There are also other hypotheses on the origins of this breed but this remains the most credible and in any case they all admit the strong influence of the Flemish horses which give it a lot of strength.
Clydesdale horse: characteristics
The first specimens of Clydesdale they have little to do with those who today we can see employed in the various sectors, its shape has changed over the years. Initially it was a small horse, at the beginning of the twentieth century, then in the following decades a selection was gradually made for get stronger but taller horses and with a majestic physique. We reached a height at the withers of about 164 cm - 173 cm, for males, and of 163 cm - 165 cm for females, as for weight we are around 700 - 1000 kg.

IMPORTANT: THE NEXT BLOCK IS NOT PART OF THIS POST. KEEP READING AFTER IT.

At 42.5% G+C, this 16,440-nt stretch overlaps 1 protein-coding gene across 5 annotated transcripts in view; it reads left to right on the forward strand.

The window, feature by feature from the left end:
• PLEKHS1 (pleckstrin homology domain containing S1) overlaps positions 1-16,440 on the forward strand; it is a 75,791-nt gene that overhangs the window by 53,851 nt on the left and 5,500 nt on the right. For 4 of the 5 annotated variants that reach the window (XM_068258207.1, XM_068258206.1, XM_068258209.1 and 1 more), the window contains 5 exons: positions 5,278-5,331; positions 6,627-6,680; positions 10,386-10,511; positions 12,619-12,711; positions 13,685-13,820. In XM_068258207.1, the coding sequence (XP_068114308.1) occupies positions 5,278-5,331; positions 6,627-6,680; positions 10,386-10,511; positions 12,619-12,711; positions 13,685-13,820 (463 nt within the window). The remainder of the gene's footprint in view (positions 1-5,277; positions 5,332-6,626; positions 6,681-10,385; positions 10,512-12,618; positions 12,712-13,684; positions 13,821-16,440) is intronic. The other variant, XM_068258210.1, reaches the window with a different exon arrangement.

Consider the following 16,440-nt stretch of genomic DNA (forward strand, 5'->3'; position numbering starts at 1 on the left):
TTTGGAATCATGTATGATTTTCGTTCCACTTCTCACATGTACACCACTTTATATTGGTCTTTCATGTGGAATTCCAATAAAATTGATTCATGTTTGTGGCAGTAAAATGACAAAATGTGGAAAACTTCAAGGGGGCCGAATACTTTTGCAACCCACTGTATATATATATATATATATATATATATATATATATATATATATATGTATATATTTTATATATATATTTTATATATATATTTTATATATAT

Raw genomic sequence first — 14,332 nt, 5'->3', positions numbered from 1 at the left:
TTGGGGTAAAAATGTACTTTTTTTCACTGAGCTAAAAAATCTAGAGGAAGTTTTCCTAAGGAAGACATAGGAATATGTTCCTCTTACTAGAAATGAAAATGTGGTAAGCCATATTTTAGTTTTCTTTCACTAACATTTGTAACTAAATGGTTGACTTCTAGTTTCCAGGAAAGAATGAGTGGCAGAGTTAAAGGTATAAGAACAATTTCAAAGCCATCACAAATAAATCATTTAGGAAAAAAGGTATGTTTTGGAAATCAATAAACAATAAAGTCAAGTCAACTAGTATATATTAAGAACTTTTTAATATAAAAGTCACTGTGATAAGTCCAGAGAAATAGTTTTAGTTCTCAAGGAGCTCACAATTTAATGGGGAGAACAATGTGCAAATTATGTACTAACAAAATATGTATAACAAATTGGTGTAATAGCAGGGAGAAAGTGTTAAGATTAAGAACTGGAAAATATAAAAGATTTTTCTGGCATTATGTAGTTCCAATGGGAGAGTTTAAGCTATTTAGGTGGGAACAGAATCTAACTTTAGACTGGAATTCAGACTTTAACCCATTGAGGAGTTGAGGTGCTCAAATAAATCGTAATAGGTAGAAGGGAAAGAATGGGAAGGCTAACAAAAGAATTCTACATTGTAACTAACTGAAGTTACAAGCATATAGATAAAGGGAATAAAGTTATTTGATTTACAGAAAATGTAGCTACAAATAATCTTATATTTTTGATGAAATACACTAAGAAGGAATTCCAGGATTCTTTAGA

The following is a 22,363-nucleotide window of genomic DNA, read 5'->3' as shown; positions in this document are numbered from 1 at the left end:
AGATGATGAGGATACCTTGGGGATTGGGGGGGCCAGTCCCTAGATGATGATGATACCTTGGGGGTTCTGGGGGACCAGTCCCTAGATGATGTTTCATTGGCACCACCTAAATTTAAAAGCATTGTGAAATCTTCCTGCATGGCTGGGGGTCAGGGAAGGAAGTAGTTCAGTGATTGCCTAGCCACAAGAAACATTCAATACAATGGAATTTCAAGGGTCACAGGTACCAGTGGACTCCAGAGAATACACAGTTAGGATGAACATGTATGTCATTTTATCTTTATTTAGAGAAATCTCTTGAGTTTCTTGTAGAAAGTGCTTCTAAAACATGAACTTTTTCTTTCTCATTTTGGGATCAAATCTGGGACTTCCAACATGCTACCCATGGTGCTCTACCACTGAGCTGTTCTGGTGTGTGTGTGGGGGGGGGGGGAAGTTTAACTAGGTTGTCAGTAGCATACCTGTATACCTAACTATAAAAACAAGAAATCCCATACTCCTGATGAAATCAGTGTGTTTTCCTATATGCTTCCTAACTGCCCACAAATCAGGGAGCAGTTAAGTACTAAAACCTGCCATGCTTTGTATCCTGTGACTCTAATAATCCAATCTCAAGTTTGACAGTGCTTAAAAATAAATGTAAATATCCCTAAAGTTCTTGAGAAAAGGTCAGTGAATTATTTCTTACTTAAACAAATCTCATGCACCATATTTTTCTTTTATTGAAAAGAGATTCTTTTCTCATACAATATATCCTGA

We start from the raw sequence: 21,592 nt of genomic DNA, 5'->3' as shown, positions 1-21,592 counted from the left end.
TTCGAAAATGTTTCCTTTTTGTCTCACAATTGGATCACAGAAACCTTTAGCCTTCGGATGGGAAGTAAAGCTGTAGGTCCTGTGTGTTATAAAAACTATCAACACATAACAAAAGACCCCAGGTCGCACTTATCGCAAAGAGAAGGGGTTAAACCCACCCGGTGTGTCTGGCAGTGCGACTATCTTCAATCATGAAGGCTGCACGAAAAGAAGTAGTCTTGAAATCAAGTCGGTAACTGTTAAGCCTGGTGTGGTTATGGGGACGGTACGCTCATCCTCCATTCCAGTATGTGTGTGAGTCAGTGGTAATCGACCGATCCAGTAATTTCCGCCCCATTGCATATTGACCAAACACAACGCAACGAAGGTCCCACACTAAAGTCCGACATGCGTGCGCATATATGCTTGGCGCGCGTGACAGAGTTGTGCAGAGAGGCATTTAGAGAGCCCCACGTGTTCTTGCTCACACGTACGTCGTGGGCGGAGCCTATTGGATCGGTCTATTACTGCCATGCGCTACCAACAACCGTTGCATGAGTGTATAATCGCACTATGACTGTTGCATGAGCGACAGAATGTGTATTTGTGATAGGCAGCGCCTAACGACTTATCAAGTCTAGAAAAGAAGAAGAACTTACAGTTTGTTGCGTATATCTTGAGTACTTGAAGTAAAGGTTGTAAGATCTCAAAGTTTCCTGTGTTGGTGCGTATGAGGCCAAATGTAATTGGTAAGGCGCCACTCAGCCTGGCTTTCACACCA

The head has a straight or slightly convex profile with a broad and flat forehead, the neck joins it to the sloping shoulders and is very muscular and long. The chest is broad and deep and the abdomen is light and slender, the withers as we have seen are quite high but the back-lumbar line is short and slightly saddled and the loins are wide. There croup is muscular, long, wide, and oblique but the junction of the tail is high, the limbs are slender but well rounded with muscles and from the knee down they have a lot hair up to cover the hoof which is large, rounded.
Most Clydesdale horse specimens have a bay coat or dark bay, or black, but according to the breed standard, other colors may also appear, such as roan and gray. Often these horses also have white markings that stand out on their shapes, for example on the muzzle, or on the legs and sometimes on the lower part of the belly. These white spots have a genetic origin, are related to the presence of the Draft-Type-Sabino and some breeders selected specimens with white spots only on the muzzle and the body all uniform, combining horses with only one white leg, and horses with four white legs and possessing traits of Draft-Type-Sabino genetics.